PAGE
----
If you were to ask what "the best programming language" is, you'll invariably get responses along the lines of "using the right tool for the job".
However, the notion of "the right tool for the job" is not so straightforward an idea, can we unpack this a bit?
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This requires a lot of nuance. There probably is a statistically correct "best tool" for optimization and performance. But there are so many other factors.
What languages do you and your team dominate. Whats the ecosystem like? Whats the budget and time constraint like?
Its a combination of using the right tech and the tech you and your team have mastery over. Of course this all has its caveats and what not as well. But the main takeaway is the most boring response of: It depends.
I think there is often an implicit association of an ecosystem with a tool. When someone says scala, they might be thinking about Akka and the concentration of distributed systems people around it. When someone says python, they might be thinking of machine learning libraries. So, I think "tool" is misleading because it seems to imply just the core language.
I tend to use this phrase when I describe my tech stack to emphasize that I'm not fixated on a specific framework.
Maybe I can best explain what I mean by that by first explaining what it means to me to use the wrong tool for the job.
Building entire ecommerce platforms with Wordpress, for example. Yes, there's plugins, and no, they're not nearly as well maintained, flexible or modern as Shopware. Wordpress is an amazing piece of software, don't get me wrong, there's a reason that a large part of the internet runs on Wordpress still, but it's not meant to be used as an ecommerce platform. I've also seen people using Moodle as a CMS. Works, but Wordpress or Drupal would've been a more sensible choice. Every library, framework, language and toolkit is meant to solve a certain, often very specific, set of problems. A tool is the wrong tool, if its core set of solved problems overlaps minimally with the set of problems you're trying to solve. "Solving a problem" is also by no means a boolean state, more of a spectrum. Some tools solve the same problems, but in a different quality. I often use the "hammer, screwdriver and nail" metaphor for this: You can sink a nail in a wall with a screwdriver, but the hammer works better (believe me, I tried), because it was designed to do that. Also, you can probably hammer in a screw, but the screwdriver does a much better job. If you need to fight the tool to get your problem solved, that's when you use the wrong tool.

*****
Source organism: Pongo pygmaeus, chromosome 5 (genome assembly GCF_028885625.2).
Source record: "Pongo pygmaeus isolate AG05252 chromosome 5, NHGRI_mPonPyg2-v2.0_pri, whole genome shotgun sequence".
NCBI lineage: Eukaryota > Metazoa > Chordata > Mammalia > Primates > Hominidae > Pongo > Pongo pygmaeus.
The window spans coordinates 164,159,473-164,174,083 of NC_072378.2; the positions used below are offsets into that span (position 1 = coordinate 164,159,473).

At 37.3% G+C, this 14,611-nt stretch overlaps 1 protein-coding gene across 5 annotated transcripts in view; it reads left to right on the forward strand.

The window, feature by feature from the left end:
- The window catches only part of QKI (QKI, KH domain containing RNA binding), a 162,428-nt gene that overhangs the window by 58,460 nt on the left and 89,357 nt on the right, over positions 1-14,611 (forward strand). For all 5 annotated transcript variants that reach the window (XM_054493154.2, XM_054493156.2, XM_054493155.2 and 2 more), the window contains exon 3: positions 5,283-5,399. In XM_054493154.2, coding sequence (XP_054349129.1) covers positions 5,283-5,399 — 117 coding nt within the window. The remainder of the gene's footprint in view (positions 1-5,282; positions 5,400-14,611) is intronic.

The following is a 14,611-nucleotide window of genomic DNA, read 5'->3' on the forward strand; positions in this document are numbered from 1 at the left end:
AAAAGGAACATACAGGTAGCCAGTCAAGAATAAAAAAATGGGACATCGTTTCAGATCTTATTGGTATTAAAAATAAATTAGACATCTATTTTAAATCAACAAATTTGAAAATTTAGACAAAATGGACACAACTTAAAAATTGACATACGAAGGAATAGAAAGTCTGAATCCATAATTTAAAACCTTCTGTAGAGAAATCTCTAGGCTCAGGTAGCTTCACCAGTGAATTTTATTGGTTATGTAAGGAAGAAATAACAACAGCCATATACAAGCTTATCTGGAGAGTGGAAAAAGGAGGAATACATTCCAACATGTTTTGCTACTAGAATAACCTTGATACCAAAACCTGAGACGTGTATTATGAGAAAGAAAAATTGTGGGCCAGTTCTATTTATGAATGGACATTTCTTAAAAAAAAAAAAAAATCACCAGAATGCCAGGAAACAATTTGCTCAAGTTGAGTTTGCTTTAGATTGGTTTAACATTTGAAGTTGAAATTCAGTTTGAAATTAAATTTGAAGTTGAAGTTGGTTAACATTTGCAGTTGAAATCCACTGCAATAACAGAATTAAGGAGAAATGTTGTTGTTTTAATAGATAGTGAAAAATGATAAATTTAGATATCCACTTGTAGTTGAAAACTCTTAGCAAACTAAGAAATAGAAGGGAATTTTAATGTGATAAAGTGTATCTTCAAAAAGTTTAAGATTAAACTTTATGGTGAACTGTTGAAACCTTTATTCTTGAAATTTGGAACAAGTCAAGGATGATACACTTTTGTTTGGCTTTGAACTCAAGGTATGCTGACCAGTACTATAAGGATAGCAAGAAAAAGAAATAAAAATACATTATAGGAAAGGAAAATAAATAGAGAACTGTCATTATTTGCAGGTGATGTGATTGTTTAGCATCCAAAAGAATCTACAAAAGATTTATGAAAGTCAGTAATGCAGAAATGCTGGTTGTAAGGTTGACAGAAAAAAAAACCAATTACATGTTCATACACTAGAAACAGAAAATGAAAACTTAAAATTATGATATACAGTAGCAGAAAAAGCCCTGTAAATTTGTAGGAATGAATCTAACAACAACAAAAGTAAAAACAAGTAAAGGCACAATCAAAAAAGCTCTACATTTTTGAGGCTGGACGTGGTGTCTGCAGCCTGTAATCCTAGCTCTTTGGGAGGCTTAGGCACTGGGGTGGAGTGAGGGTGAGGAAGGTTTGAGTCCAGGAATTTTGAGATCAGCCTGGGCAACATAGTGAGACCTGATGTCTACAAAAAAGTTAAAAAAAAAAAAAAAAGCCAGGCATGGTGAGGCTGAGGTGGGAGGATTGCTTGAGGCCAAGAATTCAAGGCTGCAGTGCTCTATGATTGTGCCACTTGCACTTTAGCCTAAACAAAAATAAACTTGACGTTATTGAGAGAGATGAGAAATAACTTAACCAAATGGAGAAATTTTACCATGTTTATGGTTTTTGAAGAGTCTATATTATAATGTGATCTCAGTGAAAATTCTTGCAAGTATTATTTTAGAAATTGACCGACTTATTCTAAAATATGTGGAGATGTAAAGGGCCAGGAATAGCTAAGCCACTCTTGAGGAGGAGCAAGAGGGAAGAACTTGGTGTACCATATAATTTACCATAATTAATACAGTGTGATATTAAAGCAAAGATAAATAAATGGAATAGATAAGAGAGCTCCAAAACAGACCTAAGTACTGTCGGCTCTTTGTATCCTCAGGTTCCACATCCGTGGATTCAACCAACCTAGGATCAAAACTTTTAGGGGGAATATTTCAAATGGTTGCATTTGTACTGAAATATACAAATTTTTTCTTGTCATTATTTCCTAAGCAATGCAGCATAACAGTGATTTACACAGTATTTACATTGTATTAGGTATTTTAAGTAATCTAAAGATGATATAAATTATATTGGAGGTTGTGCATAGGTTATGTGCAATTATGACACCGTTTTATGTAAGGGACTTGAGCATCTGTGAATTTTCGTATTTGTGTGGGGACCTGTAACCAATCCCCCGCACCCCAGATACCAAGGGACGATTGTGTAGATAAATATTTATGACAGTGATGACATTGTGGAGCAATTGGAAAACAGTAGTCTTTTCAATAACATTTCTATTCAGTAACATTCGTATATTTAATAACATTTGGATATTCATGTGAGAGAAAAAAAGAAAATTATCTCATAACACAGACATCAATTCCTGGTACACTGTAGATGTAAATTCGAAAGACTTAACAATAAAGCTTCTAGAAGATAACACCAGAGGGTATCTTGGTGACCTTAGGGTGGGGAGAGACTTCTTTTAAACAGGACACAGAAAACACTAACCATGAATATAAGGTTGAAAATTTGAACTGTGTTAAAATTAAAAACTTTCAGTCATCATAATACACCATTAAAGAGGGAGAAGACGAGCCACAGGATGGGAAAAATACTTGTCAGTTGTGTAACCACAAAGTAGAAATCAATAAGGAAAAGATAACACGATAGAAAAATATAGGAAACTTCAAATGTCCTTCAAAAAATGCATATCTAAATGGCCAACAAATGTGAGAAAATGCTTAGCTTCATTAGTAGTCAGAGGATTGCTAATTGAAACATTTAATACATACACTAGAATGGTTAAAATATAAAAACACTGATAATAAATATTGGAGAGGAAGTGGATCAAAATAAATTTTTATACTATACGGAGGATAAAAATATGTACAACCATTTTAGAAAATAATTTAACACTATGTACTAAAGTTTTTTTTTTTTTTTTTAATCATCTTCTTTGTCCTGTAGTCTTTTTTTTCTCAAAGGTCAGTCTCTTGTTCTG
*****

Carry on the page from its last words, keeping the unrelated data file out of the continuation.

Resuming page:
What's the right tool, then? As per my set theory excursion above, it's the tool whose set of solved problems overlaps most with your set of problems to solve, in the best way.
Lovely! ...The best tools are the ones designed for the job...and the do that one job perfectly! No need of hacking! They just do the job
I will share this article bartwronski.com/2016/06/26/technic...
that talks about how to choose a technology.
Basically it resumes in:
Use boring technology that you know well the pros and cons. Maybe is not the best tool for the job, but if you can circumbent the known limitations you will be fine.
Use new technology in experiments and non critical systems if wanted. Apply it when you know their quirks and limitations and can be confident using it.
Do not rush for shining new things, specially for projects with deathlines.
Deathlines... aptly put. It's not likely to be a typo.
From a classic oreilly.com/library/view/death-mar...
At an alarming rate, companies continue to create death-march projects, repeatedly! What's worse is the amount of rational, intelligent people who sign up for a death-march projects whose schedules, estimations, budgets, and resources are so constrained or skewed that participants can hardly survive, much less succeed...
I think it comes down to playing to the strengths of the tools — but anybody who gets overly granular about this is misguided.
A lot of tools are in the same "class" of utility. Ruby probably is not the right tool for the job if you're writing an operating system. If you're creating a web app, it's likely not to matter whether you go with Ruby or Python — but if you're doing academic research it probably will matter. Not because Python is inherently better at that stuff, but it's just more the default accepted by that community. You're rowing upstream already if you choose something else just for the sake of it.
A lot of people can over-index on this. The right tool is often the one you are most comfortable with using. And when you're working on legacy systems, you're not necessarily helping by trying to use the best tool for the job instead of what's already in place.
Can you tell if a web app is made using Ruby or Python or PHP? If you can't tell it really doesn't matter!